|Scaled Antpitta, Tandayapa, Ecuador|
Every year, once a year (usually between the last week of Dec and the first two weeks of Jan), the infamous question arises, "What was your best bird of the year?"
In past years, this question has been relatively simple. The American Flamingo I saw near Corkscrew Swamp in the mid 90s, the lifer Western Kingbird I found in Kansas one year, the lifer Lazuli Bunting that flew over the hood of the car in Colorado a few years later. More recently it was birds like the Purple Sandpiper or the White-faced Ibis or the Band-tailed Pigeon I saw in Cape May, NJ in the spring of '06, or the Roseate Tern or the Curlew Sandpiper that I saw there the following year.
Perhaps the Scissor-tailed Flycatcher in early Spring of '08 during a week spent in High Island, TX, or the Baird's Sparrow seen during the Young Birder's Conference in Minot, ND that June, or maybe it was the Flame-colored Tanager at Madera Canyon during VENT's Camp Chiricahua that July. All of them the best in their own way, even though the Tanager eventually won out.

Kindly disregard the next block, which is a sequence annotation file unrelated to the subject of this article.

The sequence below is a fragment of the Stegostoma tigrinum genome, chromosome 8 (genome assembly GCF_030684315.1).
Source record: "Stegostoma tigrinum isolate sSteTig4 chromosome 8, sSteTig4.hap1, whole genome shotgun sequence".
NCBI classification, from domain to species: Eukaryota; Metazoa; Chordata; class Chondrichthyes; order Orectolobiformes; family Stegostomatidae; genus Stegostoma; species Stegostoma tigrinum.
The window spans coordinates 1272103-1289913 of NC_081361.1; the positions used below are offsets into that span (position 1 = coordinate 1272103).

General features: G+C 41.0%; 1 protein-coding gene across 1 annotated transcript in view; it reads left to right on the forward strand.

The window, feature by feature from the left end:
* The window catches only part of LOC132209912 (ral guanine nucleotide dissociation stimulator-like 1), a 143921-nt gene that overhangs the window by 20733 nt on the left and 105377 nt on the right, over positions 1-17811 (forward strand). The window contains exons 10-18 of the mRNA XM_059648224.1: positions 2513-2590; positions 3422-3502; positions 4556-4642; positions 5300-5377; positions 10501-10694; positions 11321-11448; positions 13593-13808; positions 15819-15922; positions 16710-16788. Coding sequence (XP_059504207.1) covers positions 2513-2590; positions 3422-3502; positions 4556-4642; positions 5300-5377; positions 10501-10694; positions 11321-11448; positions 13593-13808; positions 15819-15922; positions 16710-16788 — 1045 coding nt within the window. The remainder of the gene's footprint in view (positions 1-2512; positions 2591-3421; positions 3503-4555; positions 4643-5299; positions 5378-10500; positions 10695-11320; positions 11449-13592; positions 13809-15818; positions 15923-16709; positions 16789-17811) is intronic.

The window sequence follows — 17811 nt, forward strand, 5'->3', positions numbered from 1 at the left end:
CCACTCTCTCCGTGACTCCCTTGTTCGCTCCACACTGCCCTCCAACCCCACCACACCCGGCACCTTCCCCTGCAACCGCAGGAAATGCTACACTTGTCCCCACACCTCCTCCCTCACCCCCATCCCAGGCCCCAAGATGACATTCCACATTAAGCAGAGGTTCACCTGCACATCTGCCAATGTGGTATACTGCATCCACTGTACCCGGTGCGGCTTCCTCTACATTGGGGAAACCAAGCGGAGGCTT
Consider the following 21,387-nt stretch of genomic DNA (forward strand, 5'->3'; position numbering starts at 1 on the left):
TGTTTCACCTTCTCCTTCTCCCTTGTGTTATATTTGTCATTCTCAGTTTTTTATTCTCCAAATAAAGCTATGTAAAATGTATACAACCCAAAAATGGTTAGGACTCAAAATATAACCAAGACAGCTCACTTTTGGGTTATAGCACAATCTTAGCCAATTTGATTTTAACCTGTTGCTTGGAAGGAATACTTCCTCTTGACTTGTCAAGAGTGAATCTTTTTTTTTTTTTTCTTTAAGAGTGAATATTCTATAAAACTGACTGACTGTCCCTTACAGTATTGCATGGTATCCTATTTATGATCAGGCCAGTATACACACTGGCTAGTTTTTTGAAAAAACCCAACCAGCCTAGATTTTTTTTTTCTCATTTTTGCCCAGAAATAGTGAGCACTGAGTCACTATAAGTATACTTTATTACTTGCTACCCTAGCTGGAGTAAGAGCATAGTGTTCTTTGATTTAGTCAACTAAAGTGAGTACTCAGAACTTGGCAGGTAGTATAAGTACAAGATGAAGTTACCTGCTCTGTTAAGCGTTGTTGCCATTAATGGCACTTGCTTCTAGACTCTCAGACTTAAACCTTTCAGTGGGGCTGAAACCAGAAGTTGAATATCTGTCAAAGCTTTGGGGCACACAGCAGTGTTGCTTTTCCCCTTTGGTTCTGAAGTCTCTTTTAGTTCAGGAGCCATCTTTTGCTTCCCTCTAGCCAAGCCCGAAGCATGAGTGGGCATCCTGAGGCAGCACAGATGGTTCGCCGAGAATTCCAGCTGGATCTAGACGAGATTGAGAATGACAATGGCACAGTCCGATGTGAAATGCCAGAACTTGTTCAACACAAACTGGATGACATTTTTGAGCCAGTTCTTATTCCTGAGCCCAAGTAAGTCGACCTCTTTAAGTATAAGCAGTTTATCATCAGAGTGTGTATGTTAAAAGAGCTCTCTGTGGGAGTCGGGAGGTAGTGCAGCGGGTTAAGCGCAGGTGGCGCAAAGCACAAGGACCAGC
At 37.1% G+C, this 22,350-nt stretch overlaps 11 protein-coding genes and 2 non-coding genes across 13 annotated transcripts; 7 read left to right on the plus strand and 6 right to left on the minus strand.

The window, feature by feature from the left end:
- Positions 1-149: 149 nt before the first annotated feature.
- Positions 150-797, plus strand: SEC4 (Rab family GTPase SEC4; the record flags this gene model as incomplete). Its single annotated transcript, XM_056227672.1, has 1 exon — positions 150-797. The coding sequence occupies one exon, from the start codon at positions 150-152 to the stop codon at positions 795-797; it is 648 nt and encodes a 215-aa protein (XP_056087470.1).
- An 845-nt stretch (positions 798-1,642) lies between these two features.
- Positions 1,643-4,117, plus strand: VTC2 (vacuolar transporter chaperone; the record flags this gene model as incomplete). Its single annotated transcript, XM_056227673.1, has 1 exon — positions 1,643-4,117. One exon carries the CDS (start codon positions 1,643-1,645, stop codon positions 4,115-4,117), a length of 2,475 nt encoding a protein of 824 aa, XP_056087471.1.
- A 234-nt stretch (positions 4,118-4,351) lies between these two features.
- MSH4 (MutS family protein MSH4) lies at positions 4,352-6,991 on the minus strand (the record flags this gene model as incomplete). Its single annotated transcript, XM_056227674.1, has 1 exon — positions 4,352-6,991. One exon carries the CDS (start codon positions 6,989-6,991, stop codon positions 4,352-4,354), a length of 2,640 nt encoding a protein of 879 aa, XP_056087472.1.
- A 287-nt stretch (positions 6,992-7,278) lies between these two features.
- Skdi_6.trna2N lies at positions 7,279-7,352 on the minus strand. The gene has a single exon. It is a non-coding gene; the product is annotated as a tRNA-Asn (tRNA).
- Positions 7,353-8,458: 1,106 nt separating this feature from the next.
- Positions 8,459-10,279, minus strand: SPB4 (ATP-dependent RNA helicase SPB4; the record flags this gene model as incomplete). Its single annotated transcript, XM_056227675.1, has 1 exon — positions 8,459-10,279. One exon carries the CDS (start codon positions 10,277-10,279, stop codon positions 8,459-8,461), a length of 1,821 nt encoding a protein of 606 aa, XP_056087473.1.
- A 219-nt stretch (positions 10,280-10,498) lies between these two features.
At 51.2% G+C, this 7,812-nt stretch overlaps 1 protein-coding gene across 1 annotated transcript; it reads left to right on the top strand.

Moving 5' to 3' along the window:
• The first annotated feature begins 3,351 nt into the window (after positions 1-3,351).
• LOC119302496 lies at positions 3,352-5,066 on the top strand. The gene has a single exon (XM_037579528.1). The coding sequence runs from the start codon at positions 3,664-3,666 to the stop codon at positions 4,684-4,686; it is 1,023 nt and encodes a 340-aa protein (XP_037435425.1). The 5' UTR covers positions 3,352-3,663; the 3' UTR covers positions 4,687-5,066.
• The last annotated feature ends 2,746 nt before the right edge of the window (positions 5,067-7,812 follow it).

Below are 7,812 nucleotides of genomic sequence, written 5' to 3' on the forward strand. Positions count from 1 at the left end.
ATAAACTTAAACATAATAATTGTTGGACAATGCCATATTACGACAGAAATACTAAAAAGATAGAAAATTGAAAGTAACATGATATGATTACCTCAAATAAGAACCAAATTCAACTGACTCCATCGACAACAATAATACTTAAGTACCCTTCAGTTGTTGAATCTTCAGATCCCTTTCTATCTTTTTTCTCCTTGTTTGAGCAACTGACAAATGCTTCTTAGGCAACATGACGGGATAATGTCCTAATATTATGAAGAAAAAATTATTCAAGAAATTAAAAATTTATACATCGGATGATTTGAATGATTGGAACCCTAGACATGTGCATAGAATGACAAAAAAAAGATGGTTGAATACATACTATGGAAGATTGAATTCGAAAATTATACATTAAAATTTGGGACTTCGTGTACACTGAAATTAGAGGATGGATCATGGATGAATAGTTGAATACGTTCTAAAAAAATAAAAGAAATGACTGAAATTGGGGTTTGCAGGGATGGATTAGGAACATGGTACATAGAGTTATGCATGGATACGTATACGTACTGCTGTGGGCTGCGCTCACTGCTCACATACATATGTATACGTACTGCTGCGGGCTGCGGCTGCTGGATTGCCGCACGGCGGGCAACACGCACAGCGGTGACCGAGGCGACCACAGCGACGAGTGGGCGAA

'09 became slightly more difficult when more birds were seen and more rarities were found. Perhaps my best bird in '09 was the 15th Arizona record of Crescent-chested Warbler, a bird that I had always wanted to see. Maybe it was the 1st New Mexico State record Clapper Rail that I found at Bosque Del Apache one day in mid May, or maybe it was the highly cooperative Sinaloa Wren that always seemed to know when I was coming and never failed to show itself. Perhaps it was the 1st ABA record Gray-collared Becard that decided to show up in Cave Creek Canyon one day in early Jun that only a handful of people ever got to see, or maybe it was the 1st ABA record Brown-backed Solitaire found by my friends at Camp Chiricahua that year. My birding travels later that summer made it even more difficult. Yellow-footed Gull at the Salton Sea, a 1st known record of a hybrid between Great Knot and Surfbird that hung out at a Snowy Plover Reserve in San Diego for a few weeks, many lifers on my first ever pelagic trip on Monterey Bay, the Yellow-billed Magpies that I found on my way back to Arizona.
My trip home that year made it even harder. Green Jay, Audubon's Oriole and Magnificent Frigatebird near Corpus Christi, TX, White-tailed Hawk sitting on a telephone pole near Aransas NWR in a total downpour, Audubon's Shearwater blown up off the gulf by a freak storm in Louisiana. I had nearly 500 species to choose from that year. Rarity again trumped all others on my list with the Becard, the Wren and the Solitaire all tying for first place.